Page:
MANILA— The Philippine National Police said Friday it was confident that police officers would be held accountable for their role in drug-war killings, which are being investigated by the Department of Justice.
"We are confident that the DOJ investigation will succeed in establishing culpability of PNP units and personnel who may have stepped beyond the limits of their authority out of overzealousness, inadequate training or lack of supervision," PNP chief Gen. Dionardo Carlos said in a statement.
He said the PNP will welcome results of the investigation.
"The PNP will accept whatever findings of the DOJ probe, to which the PNP assures its complete and unqualified support and cooperation," he said.
Should its cooperation with the DOJ serve the same purpose, Carlos said it would "gladly extend the same level of cooperation" to the International Criminal Court.
In September, the pre-trial chamber of the international war tribunal gave its green light for the ICC Prosecutor to conduct a formal probe on drug-war killings in the Philippines.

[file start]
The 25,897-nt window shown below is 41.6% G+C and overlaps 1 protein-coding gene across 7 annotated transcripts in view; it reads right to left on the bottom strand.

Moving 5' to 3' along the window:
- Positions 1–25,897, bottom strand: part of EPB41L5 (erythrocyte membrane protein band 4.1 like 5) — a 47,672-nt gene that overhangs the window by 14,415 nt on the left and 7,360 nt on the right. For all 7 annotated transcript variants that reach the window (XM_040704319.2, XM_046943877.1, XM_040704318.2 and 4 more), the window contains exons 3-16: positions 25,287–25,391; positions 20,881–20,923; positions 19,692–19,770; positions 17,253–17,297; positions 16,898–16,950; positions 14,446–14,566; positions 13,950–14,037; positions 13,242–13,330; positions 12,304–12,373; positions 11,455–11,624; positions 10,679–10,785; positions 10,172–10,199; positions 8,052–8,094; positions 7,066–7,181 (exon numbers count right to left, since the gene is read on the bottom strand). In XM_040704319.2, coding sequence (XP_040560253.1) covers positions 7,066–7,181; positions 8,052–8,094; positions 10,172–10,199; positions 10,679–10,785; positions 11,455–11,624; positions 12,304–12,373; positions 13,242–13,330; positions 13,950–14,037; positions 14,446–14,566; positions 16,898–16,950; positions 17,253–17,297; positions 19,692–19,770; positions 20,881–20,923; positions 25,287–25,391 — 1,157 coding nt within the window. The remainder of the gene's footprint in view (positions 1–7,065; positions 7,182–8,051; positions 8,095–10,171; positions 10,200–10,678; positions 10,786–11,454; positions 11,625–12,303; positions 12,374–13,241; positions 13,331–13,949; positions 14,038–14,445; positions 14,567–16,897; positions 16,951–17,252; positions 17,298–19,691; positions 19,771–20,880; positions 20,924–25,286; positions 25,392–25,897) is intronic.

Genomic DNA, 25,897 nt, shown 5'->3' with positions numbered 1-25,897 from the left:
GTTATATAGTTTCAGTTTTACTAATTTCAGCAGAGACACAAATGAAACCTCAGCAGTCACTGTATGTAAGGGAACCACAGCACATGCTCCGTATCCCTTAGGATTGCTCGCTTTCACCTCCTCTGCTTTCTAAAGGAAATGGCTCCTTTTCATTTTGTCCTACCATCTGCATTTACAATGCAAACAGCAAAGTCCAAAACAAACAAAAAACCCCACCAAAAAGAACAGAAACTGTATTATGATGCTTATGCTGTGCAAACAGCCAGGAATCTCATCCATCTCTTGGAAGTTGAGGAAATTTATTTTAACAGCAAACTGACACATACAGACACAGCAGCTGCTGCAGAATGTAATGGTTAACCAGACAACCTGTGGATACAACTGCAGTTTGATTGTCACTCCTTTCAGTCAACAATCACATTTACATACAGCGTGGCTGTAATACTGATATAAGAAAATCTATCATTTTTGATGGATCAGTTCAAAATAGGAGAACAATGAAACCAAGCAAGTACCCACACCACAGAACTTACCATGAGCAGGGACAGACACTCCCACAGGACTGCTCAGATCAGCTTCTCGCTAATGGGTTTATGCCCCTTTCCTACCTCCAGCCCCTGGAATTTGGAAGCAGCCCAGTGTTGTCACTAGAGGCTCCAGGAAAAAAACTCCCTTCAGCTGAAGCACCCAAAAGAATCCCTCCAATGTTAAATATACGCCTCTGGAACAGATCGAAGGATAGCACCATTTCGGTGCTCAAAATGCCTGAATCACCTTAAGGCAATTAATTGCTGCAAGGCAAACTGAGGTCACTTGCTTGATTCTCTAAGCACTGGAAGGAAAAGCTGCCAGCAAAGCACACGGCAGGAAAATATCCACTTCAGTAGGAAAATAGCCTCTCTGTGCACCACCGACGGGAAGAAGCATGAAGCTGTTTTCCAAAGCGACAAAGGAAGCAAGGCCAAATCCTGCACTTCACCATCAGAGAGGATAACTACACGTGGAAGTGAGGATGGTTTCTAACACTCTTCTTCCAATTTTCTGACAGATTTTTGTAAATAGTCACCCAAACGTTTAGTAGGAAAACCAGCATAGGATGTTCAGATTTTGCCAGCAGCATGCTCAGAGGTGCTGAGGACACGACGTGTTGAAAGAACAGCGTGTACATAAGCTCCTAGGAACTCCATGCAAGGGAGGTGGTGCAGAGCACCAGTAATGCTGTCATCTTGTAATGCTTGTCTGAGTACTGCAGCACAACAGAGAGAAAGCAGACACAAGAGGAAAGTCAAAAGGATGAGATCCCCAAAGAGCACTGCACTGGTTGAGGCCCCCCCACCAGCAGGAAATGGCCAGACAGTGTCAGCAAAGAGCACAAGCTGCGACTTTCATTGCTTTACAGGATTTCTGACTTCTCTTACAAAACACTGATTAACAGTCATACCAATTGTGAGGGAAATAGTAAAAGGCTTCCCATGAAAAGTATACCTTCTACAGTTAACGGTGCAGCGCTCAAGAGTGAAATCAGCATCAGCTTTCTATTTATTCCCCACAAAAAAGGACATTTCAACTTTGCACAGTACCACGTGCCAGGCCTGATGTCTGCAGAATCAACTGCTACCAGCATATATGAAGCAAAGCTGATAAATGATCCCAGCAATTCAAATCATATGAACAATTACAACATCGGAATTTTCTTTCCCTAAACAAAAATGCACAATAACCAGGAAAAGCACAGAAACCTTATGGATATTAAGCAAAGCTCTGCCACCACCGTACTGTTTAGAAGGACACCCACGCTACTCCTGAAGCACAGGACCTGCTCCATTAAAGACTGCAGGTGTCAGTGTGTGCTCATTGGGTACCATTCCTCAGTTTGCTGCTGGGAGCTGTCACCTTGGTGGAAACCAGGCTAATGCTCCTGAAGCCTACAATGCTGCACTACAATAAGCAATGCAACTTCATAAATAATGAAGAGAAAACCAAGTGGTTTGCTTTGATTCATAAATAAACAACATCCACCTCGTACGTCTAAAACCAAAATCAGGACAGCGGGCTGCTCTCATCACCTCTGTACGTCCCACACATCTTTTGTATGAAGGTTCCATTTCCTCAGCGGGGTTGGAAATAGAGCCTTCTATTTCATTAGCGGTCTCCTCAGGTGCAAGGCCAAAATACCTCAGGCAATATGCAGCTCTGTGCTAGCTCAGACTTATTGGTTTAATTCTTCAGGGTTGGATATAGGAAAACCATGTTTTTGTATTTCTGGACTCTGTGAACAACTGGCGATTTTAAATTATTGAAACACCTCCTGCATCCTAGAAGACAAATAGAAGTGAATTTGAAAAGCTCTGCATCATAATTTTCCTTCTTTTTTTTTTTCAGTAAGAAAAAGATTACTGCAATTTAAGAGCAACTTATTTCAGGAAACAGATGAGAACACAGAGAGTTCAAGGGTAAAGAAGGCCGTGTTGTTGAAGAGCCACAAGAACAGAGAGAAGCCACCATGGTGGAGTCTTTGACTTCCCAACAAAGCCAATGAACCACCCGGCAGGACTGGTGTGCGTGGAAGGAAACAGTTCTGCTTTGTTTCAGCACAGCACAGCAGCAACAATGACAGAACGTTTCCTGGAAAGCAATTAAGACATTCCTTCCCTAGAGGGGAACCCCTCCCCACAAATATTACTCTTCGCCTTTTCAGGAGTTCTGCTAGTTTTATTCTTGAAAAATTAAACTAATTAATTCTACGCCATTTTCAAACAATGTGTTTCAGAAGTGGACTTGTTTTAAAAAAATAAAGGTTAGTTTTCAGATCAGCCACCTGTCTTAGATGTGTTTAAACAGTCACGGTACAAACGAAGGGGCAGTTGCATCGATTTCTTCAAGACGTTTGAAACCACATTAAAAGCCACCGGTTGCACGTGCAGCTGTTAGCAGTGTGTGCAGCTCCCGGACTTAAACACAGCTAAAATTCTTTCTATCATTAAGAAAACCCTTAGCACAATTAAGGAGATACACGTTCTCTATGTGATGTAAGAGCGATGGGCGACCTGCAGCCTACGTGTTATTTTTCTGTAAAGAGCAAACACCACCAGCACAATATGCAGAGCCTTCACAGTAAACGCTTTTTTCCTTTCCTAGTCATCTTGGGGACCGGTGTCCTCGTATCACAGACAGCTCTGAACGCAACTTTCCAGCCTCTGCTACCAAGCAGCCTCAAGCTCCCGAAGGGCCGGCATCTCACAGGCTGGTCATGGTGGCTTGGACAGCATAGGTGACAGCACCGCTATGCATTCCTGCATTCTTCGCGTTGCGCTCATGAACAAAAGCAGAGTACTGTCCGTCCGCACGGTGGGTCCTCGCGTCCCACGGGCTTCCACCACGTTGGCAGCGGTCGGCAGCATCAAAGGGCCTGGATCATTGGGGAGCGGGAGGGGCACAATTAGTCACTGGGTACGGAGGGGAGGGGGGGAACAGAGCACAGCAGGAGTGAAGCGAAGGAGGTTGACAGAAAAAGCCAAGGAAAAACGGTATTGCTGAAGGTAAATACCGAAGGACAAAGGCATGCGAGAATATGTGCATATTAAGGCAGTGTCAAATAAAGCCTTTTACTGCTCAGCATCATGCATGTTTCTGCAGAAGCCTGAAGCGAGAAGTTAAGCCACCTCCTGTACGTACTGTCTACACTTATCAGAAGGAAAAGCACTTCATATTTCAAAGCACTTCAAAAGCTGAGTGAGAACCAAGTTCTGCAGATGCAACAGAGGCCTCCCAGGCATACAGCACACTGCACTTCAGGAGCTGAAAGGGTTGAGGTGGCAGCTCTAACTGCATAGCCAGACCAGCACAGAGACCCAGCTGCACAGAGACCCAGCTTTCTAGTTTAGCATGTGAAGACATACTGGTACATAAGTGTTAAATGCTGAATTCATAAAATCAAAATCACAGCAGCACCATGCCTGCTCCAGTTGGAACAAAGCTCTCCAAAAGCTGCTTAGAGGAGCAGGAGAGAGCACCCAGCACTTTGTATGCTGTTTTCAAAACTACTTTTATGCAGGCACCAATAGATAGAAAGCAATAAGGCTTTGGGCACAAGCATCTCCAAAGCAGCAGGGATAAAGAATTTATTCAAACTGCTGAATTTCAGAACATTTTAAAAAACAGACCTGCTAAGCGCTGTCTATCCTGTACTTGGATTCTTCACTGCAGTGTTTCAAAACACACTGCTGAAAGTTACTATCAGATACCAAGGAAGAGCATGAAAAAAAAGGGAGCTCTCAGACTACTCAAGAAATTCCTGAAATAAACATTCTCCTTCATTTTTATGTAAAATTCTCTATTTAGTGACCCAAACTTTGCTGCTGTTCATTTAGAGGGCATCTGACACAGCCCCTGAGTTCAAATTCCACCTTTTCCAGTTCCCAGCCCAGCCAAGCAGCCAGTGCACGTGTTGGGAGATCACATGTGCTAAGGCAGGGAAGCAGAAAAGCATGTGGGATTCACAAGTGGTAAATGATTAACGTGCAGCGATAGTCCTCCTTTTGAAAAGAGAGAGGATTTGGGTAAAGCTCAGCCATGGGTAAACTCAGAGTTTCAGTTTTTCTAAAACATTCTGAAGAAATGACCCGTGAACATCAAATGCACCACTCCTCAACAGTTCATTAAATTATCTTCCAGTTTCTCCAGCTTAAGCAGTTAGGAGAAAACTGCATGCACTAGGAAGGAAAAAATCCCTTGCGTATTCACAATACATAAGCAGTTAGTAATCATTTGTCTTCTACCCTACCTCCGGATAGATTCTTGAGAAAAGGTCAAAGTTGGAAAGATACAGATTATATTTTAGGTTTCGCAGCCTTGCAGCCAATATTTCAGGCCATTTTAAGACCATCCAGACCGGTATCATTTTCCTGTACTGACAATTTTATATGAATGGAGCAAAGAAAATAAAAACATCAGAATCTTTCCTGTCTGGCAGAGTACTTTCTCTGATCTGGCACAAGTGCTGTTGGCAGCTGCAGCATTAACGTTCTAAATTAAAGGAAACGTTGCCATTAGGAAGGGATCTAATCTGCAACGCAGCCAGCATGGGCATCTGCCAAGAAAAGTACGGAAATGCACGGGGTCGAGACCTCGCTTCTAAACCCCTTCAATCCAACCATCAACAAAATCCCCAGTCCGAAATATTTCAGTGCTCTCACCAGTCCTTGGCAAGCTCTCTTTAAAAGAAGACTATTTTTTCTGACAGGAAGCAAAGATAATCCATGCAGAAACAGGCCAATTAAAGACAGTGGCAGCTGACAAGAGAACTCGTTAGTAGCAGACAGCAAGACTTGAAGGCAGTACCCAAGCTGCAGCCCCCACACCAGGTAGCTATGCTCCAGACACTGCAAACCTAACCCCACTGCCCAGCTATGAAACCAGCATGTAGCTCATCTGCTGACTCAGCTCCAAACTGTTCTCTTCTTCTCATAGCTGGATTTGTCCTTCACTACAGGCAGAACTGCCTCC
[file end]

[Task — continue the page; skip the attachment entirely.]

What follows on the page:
Officially, 6,200 drug suspects were killed in what police said were sting operations where suspects resisted arrest since the start of the Duterte administration.
But activists say many thousands more people, mostly users or small-time dealers, were killed in slum communities by mystery gunmen. Police have denied involvement in those deaths.
Last week, the ICC Prosecutor suspended its investigation into Duterte's bloody narcotics crackdown following the request of the Philippine government.
The Philippine Embassy in the Netherlands formally asked the tribunal to defer the probe, insisting that the government is investigating drug war cases.
In his statement, Carlos said it would continue the anti-illegal drugs campaign, which he said had "significantly made a dent in syndicated drug-trafficking activities in the country."
“But we want to re-start the campaign with a clean slate by ensuring that the mistakes of the past will remain in the past, and the reinvigorated campaign will bring the anti-illegal drugs campaign to a higher level, totally responsive to the requirements of due process, transparency and public accountability yet with more teeth and greater efficiency," he said.